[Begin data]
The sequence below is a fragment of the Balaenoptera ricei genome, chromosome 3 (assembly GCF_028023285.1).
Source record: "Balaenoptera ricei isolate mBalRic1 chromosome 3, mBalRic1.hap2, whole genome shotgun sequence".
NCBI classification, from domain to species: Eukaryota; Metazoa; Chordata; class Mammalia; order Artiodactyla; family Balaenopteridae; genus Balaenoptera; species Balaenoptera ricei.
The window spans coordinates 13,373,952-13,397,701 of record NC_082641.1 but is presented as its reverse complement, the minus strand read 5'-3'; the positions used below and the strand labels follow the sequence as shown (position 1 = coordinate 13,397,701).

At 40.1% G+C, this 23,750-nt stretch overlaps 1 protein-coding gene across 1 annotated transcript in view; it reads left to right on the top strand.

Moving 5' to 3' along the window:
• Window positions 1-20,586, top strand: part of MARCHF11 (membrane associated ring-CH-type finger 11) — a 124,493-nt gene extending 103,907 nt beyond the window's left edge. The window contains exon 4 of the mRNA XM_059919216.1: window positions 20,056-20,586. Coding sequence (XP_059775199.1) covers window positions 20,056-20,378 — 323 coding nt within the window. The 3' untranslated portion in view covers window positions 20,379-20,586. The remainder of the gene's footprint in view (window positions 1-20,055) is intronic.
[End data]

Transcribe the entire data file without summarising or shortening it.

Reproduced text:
The sequence below is a fragment of the Balaenoptera ricei genome, chromosome 3 (assembly GCF_028023285.1).
Source record: "Balaenoptera ricei isolate mBalRic1 chromosome 3, mBalRic1.hap2, whole genome shotgun sequence".
NCBI classification, from domain to species: Eukaryota; Metazoa; Chordata; class Mammalia; order Artiodactyla; family Balaenopteridae; genus Balaenoptera; species Balaenoptera ricei.
The window spans coordinates 13,373,952-13,397,701 of record NC_082641.1 but is presented as its reverse complement, the minus strand read 5'-3'; the positions used below and the strand labels follow the sequence as shown (position 1 = coordinate 13,397,701).

At 40.1% G+C, this 23,750-nt stretch overlaps 1 protein-coding gene across 1 annotated transcript in view; it reads left to right on the top strand.

Moving 5' to 3' along the window:
• Window positions 1-20,586, top strand: part of MARCHF11 (membrane associated ring-CH-type finger 11) — a 124,493-nt gene extending 103,907 nt beyond the window's left edge. The window contains exon 4 of the mRNA XM_059919216.1: window positions 20,056-20,586. Coding sequence (XP_059775199.1) covers window positions 20,056-20,378 — 323 coding nt within the window. The 3' untranslated portion in view covers window positions 20,379-20,586. The remainder of the gene's footprint in view (window positions 1-20,055) is intronic.